Man Unknowingly Buys 4,000-Year-Old Pottery at Flea Market, Uses It As Toothbrush Holder

Who knew? This pottery jar being sold at a flea market was made about 2,000 years before the birth of Christ.
Who knew? This pottery jar being sold at a flea market was made about 2,000 years before the birth of Christ. (Image credit: Hansons Auctioneers)

You never know what you'll find at a flea market … like a 4,000-year-old piece of pottery. That's what a guy in England discovered, though he didn't realize what he had until later, after he'd repurposed the jar as a toothbrush holder.

The pottery vessel, adorned with the painting of an antelope, caught the eye of Karl Martin while he was browsing a yard sale five years ago. He picked the jar up, along with another pot, for about $5 (4 pounds).

"I liked it straight away," Martin said in a statement from Hansons Auctioneers, where he now works and where the pottery was auctioned — selling for about $100 (80 pounds) in November.

The jar dates to the Indus Valley Harappan civilization, which thrived in the northwestern regions of South Asia during the Bronze Age, according to James Brenchley, head of antiquities at Hansons Auctioneers. The Indus, along with ancient Egypt and Mesopotamia, is one of the three cradles of civilizations in the Old World, he added.

This pottery jar seems to date to the Indus Valley civilization. (Image credit: Hansons Auctioneers)

That backstory was unbeknownst to Martin, a collector, at the time of his purchase. So who could blame him for plopping the jar in the bathroom, right? "I used it in the bathroom to store my toothpaste and toothbrush — it even ended up getting a few toothpaste marks on it," he said.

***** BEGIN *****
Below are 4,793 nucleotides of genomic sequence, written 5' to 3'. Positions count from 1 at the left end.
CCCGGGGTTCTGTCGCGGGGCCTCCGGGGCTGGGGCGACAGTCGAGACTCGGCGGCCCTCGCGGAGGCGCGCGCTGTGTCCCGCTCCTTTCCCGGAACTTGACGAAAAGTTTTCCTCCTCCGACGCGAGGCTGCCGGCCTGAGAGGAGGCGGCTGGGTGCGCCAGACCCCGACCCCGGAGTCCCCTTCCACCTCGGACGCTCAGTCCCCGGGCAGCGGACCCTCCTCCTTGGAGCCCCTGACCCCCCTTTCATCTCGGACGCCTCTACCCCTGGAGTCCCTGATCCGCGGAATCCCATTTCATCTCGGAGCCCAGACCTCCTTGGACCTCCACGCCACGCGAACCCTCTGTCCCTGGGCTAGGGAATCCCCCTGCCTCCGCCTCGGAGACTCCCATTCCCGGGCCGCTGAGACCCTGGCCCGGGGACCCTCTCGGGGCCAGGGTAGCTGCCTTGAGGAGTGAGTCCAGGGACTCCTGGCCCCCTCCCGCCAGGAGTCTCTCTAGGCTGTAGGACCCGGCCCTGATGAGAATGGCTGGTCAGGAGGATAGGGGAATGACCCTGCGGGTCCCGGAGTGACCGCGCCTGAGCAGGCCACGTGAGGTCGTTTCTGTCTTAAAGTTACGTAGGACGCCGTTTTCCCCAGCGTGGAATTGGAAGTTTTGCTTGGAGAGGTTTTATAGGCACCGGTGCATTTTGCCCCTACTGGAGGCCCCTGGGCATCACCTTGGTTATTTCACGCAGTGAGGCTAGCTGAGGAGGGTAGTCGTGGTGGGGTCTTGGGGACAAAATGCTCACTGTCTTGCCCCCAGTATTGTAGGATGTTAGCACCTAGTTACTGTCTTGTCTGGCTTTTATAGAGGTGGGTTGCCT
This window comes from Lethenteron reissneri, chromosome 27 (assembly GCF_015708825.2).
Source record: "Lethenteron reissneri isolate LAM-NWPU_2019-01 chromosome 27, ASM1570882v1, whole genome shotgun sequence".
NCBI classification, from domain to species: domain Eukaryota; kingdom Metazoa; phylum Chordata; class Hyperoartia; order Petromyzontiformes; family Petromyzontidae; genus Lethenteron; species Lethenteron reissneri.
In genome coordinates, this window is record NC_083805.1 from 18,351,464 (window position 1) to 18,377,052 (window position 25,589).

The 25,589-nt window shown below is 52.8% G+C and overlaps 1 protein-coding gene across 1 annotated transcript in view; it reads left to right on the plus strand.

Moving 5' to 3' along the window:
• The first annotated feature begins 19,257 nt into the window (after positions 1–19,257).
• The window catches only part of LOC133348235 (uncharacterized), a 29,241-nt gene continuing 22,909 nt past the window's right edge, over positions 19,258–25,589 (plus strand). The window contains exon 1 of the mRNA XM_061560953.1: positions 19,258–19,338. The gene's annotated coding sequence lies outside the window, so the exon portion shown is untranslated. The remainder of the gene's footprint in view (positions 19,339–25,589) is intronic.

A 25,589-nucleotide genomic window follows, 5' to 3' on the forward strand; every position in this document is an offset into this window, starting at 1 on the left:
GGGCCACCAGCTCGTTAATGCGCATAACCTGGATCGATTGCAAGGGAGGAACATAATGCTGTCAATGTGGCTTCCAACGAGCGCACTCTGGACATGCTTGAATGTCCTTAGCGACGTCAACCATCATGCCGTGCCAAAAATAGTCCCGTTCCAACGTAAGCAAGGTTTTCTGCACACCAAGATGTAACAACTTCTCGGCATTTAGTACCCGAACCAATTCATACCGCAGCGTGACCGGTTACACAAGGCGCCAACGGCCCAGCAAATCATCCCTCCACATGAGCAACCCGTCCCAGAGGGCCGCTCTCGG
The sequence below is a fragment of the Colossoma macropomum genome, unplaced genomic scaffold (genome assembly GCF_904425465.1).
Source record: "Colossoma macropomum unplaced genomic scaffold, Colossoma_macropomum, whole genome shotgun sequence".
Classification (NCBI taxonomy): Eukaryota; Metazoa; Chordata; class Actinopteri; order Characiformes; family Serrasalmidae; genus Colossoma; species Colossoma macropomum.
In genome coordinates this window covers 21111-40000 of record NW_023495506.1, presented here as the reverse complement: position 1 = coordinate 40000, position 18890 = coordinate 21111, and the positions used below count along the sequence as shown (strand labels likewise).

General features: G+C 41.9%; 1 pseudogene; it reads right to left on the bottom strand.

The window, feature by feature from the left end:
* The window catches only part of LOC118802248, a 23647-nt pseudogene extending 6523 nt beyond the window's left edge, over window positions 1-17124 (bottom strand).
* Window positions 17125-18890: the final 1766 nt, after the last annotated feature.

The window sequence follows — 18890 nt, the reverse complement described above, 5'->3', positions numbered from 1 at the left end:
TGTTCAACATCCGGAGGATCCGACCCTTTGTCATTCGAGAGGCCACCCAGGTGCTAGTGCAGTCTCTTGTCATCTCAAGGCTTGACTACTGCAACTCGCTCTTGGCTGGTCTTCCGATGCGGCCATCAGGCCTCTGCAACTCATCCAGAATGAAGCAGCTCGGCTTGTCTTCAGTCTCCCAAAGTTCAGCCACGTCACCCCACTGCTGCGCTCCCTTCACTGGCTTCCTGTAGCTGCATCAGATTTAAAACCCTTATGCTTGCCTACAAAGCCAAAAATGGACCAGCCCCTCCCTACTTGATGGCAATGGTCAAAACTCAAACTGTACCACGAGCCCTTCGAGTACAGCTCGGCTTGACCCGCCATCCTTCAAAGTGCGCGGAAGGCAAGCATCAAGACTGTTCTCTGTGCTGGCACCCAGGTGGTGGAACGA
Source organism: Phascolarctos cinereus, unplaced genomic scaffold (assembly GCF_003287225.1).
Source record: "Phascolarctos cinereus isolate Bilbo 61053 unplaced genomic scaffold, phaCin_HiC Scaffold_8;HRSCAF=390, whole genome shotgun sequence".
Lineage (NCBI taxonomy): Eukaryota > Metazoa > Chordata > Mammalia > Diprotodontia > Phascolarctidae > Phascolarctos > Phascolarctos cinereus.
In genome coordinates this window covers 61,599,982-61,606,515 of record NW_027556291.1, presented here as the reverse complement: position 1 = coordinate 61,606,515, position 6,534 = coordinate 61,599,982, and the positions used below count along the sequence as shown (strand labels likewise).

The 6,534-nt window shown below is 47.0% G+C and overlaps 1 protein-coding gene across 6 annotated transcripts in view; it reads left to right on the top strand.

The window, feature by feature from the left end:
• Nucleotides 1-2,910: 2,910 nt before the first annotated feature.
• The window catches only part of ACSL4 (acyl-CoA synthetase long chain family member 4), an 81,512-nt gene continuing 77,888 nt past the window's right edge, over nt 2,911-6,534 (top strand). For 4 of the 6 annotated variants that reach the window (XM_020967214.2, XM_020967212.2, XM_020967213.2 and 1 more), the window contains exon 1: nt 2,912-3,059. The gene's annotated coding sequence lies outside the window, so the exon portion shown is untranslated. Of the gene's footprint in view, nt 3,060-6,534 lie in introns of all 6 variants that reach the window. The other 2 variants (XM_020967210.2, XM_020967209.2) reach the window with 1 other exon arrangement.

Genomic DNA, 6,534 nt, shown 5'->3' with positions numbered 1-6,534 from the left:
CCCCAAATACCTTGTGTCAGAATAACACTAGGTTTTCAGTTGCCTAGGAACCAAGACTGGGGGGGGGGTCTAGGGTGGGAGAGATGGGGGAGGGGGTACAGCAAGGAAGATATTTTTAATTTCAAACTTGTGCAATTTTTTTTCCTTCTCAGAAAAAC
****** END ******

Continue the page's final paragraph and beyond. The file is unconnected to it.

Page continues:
Years later, while helping Brenchley unload a van at the auction house, Martin noticed some of the pottery going up for auction looked similar to his toothbrush holder. "The painting style looked the same, and it had similar crudely painted animal figures," he said in the statement.

Brenchley examined the pot and confirmed that it was a genuine artifact from Afghanistan dating to 1900 B.C.

"That means it's around 4,000 years old — made 2,000 years before Christ was born," Martin said. "It's amazing, really. How it ended up at a South Derbyshire car-boot sale, I'll never know."

Originally published on Live Science.

Jeanna Bryner
Live Science Editor-in-Chief

Jeanna served as editor-in-chief of Live Science. Previously, she was an assistant editor at Scholastic's Science World magazine. Jeanna has an English degree from Salisbury University, a master's degree in biogeochemistry and environmental sciences from the University of Maryland, and a graduate science journalism degree from New York University. She has worked as a biologist in Florida, where she monitored wetlands and did field surveys for endangered species. She also received an ocean sciences journalism fellowship from Woods Hole Oceanographic Institution.